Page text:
a-logic - Digital [email protected] State University

... paradox of the liar and related paradoxes were raised later. Other problems emerged as proponents tried to apply standard logic to the empirical sciences. These included the problems of contrary-to-fact conditionals, of dispositional predicates, of confirmation theory and of probabilities for condit ...

... paradox of the liar and related paradoxes were raised later. Other problems emerged as proponents tried to apply standard logic to the empirical sciences. These included the problems of contrary-to-fact conditionals, of dispositional predicates, of confirmation theory and of probabilities for condit ...

Predicate Logic

... Other forms of quantification Other Quantifiers The most important quantifiers are ∀ and ∃, but we could define many different quantifiers: “there is a unique”, “there are exactly two”, “there are no more than three”, “there are at least 100”, etc. A common one is the uniqueness quantifier, denoted ...

... Other forms of quantification Other Quantifiers The most important quantifiers are ∀ and ∃, but we could define many different quantifiers: “there is a unique”, “there are exactly two”, “there are no more than three”, “there are at least 100”, etc. A common one is the uniqueness quantifier, denoted ...

a semantic perspective - Institute for Logic, Language and

... chapters in this handbook. Thus the reader will find here definitions and discussions of all the basic tools needed in modal model theory (such as the standard translation, generated submodels, bounded morphisms, and so on). Basic results about these concepts are stated and some simple proofs are gi ...

... chapters in this handbook. Thus the reader will find here definitions and discussions of all the basic tools needed in modal model theory (such as the standard translation, generated submodels, bounded morphisms, and so on). Basic results about these concepts are stated and some simple proofs are gi ...

5 model theory of modal logic

... second-order logic into which it can be naturally embedded. But, beside this ‘classical picture’, there are also many links with other logics, partly designed for other purposes or studied with a different perspective from that of classical model theory. In the classical picture, both first- and sec ...

... second-order logic into which it can be naturally embedded. But, beside this ‘classical picture’, there are also many links with other logics, partly designed for other purposes or studied with a different perspective from that of classical model theory. In the classical picture, both first- and sec ...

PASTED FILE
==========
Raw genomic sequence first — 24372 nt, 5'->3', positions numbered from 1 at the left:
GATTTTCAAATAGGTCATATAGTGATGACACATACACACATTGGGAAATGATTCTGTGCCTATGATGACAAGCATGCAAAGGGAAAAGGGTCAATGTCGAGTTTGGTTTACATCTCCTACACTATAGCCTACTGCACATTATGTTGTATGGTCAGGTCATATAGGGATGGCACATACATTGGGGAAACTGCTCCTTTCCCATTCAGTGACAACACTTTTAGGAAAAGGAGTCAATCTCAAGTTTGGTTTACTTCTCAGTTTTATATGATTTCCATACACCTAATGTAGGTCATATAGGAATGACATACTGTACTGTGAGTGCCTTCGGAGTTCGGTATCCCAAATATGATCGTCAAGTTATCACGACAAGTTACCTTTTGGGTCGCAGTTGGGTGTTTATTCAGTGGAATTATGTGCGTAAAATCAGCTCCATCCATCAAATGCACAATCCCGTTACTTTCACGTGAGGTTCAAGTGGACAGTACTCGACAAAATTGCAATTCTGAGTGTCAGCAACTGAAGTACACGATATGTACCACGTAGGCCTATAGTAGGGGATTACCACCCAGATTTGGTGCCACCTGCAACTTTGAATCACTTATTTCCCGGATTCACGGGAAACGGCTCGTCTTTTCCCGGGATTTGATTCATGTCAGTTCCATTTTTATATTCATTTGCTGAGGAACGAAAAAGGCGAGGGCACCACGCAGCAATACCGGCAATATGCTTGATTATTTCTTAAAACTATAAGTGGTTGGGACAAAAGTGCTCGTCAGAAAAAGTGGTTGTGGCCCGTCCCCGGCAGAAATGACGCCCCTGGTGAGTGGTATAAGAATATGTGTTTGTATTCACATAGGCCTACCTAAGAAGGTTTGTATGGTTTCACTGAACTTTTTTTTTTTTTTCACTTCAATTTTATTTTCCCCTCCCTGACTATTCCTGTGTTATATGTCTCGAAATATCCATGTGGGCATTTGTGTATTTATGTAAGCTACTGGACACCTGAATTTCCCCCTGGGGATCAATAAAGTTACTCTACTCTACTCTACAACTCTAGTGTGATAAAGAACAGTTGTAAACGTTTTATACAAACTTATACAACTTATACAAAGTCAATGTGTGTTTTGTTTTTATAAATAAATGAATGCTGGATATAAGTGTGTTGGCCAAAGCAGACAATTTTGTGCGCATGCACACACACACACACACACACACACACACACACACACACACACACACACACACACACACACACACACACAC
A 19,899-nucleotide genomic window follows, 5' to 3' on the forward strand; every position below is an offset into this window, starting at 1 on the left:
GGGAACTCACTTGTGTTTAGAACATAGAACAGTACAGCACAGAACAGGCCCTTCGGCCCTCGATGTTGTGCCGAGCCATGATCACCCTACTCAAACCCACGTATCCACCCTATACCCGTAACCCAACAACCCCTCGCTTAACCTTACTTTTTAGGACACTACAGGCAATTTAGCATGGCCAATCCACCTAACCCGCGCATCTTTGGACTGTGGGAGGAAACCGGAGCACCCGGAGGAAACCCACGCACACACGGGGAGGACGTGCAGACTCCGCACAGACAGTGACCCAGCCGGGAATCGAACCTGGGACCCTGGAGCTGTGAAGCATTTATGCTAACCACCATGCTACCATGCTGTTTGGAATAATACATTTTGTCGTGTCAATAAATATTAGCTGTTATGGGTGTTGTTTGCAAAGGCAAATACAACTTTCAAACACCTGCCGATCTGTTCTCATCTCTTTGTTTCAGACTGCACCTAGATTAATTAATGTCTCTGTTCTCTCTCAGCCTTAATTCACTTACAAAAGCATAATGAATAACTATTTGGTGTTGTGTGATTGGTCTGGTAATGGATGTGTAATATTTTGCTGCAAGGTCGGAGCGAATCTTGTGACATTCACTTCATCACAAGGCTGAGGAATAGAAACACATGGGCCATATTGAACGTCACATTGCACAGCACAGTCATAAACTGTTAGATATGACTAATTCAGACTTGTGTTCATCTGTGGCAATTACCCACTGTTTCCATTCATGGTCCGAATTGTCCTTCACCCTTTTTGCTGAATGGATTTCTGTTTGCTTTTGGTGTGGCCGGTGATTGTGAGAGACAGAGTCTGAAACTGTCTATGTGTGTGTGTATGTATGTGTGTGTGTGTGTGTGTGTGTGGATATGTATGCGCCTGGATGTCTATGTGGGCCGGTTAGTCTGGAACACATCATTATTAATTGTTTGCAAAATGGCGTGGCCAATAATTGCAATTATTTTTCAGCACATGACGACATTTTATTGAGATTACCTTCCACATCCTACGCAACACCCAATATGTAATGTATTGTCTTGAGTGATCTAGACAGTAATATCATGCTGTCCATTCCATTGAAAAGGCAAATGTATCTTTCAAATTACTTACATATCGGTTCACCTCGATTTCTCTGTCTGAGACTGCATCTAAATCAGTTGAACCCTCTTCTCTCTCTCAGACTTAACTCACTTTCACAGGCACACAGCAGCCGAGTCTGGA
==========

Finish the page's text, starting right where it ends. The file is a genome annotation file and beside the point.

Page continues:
Model Theory of Modal Logic, Chapter in: Handbook of Modal Logic

... second-order logic into which it can be naturally embedded. But, beside this ‘classical picture’, there are also many links with other logics, partly designed for other purposes or studied with a diﬀerent perspective from that of classical model theory. In the classical picture, both ﬁrst- and secon ...

... second-order logic into which it can be naturally embedded. But, beside this ‘classical picture’, there are also many links with other logics, partly designed for other purposes or studied with a diﬀerent perspective from that of classical model theory. In the classical picture, both ﬁrst- and secon ...

SEQUENT SYSTEMS FOR MODAL LOGICS

... of relational terms. These terms may contain subterms representing the accessibility relation in possible-worlds models, so that semantic information is available at the same level as syntactic information. The derivation rules in relational proof systems manipulate finite sequences of relational fo ...

... of relational terms. These terms may contain subterms representing the accessibility relation in possible-worlds models, so that semantic information is available at the same level as syntactic information. The derivation rules in relational proof systems manipulate finite sequences of relational fo ...

Independence logic and tuple existence atoms

... M |=X ∃xφ iff for all s ∈ X , ∃m ∈ Dom(M) s.t. M |=s[m/x] φ; M |=X ∀xφ iff for all s ∈ X , ∀m ∈ Dom(M), M |=s[m/x] φ. ...

... M |=X ∃xφ iff for all s ∈ X , ∃m ∈ Dom(M) s.t. M |=s[m/x] φ; M |=X ∀xφ iff for all s ∈ X , ∀m ∈ Dom(M), M |=s[m/x] φ. ...